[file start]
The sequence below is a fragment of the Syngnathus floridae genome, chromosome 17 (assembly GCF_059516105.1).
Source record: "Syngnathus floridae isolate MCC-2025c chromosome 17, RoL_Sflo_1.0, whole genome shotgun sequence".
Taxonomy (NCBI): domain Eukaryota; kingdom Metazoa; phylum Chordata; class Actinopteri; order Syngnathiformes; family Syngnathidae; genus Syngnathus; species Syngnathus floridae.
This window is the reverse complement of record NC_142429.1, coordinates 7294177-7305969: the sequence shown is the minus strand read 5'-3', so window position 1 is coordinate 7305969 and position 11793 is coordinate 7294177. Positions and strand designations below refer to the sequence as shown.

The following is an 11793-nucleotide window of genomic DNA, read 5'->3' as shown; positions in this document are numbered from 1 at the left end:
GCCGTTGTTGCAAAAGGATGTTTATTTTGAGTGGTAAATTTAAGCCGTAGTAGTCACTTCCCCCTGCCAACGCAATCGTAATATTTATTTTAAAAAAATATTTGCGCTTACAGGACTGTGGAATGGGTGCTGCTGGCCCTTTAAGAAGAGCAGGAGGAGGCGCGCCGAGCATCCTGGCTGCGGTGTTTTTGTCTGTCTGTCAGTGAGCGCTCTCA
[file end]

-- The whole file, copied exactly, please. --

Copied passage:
The sequence below is a fragment of the Syngnathus floridae genome, chromosome 17 (assembly GCF_059516105.1).
Source record: "Syngnathus floridae isolate MCC-2025c chromosome 17, RoL_Sflo_1.0, whole genome shotgun sequence".
Taxonomy (NCBI): domain Eukaryota; kingdom Metazoa; phylum Chordata; class Actinopteri; order Syngnathiformes; family Syngnathidae; genus Syngnathus; species Syngnathus floridae.
This window is the reverse complement of record NC_142429.1, coordinates 7294177-7305969: the sequence shown is the minus strand read 5'-3', so window position 1 is coordinate 7305969 and position 11793 is coordinate 7294177. Positions and strand designations below refer to the sequence as shown.

The following is an 11793-nucleotide window of genomic DNA, read 5'->3' as shown; positions in this document are numbered from 1 at the left end:
GCCGTTGTTGCAAAAGGATGTTTATTTTGAGTGGTAAATTTAAGCCGTAGTAGTCACTTCCCCCTGCCAACGCAATCGTAATATTTATTTTAAAAAAATATTTGCGCTTACAGGACTGTGGAATGGGTGCTGCTGGCCCTTTAAGAAGAGCAGGAGGAGGCGCGCCGAGCATCCTGGCTGCGGTGTTTTTGTCTGTCTGTCAGTGAGCGCTCTCA